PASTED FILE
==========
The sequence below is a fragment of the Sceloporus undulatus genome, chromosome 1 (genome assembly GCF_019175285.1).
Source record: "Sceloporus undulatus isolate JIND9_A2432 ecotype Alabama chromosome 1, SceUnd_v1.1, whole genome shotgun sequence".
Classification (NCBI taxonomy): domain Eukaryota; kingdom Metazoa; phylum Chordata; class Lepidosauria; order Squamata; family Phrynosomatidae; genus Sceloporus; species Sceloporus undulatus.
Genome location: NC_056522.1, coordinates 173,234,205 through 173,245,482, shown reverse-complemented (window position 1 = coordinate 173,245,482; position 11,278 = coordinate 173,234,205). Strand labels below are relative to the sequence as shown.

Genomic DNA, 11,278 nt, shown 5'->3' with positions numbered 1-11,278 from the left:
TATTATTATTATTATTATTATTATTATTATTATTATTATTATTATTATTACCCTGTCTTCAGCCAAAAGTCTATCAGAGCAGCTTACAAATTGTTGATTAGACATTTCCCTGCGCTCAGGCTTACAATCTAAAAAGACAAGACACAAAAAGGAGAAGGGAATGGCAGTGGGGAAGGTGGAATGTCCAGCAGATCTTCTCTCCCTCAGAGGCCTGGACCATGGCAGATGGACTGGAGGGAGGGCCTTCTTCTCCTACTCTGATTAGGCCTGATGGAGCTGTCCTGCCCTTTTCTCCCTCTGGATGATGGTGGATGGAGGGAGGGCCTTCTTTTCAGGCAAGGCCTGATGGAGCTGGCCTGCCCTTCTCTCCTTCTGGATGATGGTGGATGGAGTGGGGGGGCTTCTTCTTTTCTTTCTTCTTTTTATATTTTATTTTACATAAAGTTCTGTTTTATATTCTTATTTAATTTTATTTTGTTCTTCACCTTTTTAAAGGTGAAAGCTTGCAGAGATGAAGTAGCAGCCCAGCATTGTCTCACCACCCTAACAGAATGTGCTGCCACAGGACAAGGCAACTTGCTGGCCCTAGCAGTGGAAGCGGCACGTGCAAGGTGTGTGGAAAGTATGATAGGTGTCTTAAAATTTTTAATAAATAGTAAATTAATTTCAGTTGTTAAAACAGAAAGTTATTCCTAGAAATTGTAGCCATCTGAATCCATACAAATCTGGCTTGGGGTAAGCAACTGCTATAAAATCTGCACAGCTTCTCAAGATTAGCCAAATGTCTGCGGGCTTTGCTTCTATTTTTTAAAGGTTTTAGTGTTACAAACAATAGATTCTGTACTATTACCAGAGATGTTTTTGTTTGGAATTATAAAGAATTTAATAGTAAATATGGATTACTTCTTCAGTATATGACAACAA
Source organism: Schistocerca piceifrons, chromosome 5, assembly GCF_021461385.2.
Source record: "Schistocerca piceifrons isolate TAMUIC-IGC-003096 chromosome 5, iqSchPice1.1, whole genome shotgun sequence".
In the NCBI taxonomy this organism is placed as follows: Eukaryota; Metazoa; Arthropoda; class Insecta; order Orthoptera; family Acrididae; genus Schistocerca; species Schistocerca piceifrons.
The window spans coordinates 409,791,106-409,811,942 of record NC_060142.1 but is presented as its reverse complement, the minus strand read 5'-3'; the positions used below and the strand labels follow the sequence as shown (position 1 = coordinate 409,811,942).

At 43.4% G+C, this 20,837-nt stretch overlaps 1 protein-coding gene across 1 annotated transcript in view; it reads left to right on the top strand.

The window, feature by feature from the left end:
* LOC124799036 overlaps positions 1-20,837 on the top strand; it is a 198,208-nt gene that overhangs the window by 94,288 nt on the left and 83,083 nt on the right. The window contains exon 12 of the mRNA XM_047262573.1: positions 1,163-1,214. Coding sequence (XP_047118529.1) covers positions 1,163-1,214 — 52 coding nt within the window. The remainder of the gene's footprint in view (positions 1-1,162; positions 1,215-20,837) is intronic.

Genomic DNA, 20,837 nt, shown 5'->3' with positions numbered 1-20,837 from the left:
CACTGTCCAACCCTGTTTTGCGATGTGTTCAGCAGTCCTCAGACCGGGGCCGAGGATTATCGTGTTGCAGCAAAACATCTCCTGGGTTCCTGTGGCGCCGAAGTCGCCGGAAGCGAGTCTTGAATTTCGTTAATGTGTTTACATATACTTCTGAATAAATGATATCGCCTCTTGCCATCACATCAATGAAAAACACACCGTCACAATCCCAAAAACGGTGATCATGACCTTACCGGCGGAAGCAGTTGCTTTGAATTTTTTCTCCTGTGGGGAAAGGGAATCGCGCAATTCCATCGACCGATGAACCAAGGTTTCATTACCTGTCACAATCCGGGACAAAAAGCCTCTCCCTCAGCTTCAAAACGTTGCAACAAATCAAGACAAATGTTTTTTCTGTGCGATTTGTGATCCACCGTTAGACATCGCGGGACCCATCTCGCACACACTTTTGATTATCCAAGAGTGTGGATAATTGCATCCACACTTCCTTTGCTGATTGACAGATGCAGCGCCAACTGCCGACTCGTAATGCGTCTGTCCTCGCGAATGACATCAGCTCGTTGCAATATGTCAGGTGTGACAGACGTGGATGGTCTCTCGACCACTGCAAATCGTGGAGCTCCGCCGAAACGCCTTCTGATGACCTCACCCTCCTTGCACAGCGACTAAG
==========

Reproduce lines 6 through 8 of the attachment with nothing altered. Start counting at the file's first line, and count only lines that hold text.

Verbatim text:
TATTATTATTATTATTATTATTATTATTATTATTATTATTATTATTATTACCCTGTCTTCAGCCAAAAGTCTATCAGAGCAGCTTACAAATTGTTGATTAGACATTTCCCTGCGCTCAGGCTTACAATCTAAAAAGACAAGACACAAAAAGGAGAAGGGAATGGCAGTGGGGAAGGTGGAATGTCCAGCAGATCTTCTCTCCCTCAGAGGCCTGGACCATGGCAGATGGACTGGAGGGAGGGCCTTCTTCTCCTACTCTGATTAGGCCTGATGGAGCTGTCCTGCCCTTTTCTCCCTCTGGATGATGGTGGATGGAGGGAGGGCCTTCTTTTCAGGCAAGGCCTGATGGAGCTGGCCTGCCCTTCTCTCCTTCTGGATGATGGTGGATGGAGTGGGGGGGCTTCTTCTTTTCTTTCTTCTTTTTATATTTTATTTTACATAAAGTTCTGTTTTATATTCTTATTTAATTTTATTTTGTTCTTCACCTTTTTAAAGGTGAAAGCTTGCAGAGATGAAGTAGCAGCCCAGCATTGTCTCACCACCCTAACAGAATGTGCTGCCACAGGACAAGGCAACTTGCTGGCCCTAGCAGTGGAAGCGGCACGTGCAAGGTGTGTGGAAAGTATGATAGGTGTCTTAAAATTTTTAATAAATAGTAAATTAATTTCAGTTGTTAAAACAGAAAGTTATTCCTAGAAATTGTAGCCATCTGAATCCATACAAATCTGGCTTGGGGTAAGCAACTGCTATAAAATCTGCACAGCTTCTCAAGATTAGCCAAATGTCTGCGGGCTTTGCTTCTATTTTTTAAAGGTTTTAGTGTTACAAACAATAGATTCTGTACTATTACCAGAGATGTTTTTGTTTGGAATTATAAAGAATTTAATAGTAAATATGGATTACTTCTTCAGTATATGACAACAA
Source organism: Schistocerca piceifrons, chromosome 5, assembly GCF_021461385.2.
Source record: "Schistocerca piceifrons isolate TAMUIC-IGC-003096 chromosome 5, iqSchPice1.1, whole genome shotgun sequence".